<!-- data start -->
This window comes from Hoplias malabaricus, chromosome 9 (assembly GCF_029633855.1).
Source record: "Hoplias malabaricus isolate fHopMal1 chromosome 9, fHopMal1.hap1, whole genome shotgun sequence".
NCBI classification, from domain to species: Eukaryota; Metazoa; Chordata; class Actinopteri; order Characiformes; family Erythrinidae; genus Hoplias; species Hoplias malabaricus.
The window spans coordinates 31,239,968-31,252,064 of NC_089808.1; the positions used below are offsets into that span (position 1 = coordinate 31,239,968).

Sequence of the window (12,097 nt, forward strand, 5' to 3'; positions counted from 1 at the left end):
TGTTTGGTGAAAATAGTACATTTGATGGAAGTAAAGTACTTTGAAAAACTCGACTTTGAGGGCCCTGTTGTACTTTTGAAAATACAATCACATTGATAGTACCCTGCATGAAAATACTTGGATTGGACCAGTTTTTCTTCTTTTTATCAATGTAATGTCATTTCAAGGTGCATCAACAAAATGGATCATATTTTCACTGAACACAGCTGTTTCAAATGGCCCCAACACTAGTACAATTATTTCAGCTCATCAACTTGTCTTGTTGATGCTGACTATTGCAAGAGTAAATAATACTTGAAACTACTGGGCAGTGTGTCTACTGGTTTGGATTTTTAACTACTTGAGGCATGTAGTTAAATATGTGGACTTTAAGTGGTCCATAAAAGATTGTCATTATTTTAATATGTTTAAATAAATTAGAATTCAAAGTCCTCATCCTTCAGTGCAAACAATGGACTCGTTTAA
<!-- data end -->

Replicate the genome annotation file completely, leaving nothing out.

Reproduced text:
This window comes from Hoplias malabaricus, chromosome 9 (assembly GCF_029633855.1).
Source record: "Hoplias malabaricus isolate fHopMal1 chromosome 9, fHopMal1.hap1, whole genome shotgun sequence".
NCBI classification, from domain to species: Eukaryota; Metazoa; Chordata; class Actinopteri; order Characiformes; family Erythrinidae; genus Hoplias; species Hoplias malabaricus.
The window spans coordinates 31,239,968-31,252,064 of NC_089808.1; the positions used below are offsets into that span (position 1 = coordinate 31,239,968).

Sequence of the window (12,097 nt, forward strand, 5' to 3'; positions counted from 1 at the left end):
TGTTTGGTGAAAATAGTACATTTGATGGAAGTAAAGTACTTTGAAAAACTCGACTTTGAGGGCCCTGTTGTACTTTTGAAAATACAATCACATTGATAGTACCCTGCATGAAAATACTTGGATTGGACCAGTTTTTCTTCTTTTTATCAATGTAATGTCATTTCAAGGTGCATCAACAAAATGGATCATATTTTCACTGAACACAGCTGTTTCAAATGGCCCCAACACTAGTACAATTATTTCAGCTCATCAACTTGTCTTGTTGATGCTGACTATTGCAAGAGTAAATAATACTTGAAACTACTGGGCAGTGTGTCTACTGGTTTGGATTTTTAACTACTTGAGGCATGTAGTTAAATATGTGGACTTTAAGTGGTCCATAAAAGATTGTCATTATTTTAATATGTTTAAATAAATTAGAATTCAAAGTCCTCATCCTTCAGTGCAAACAATGGACTCGTTTAA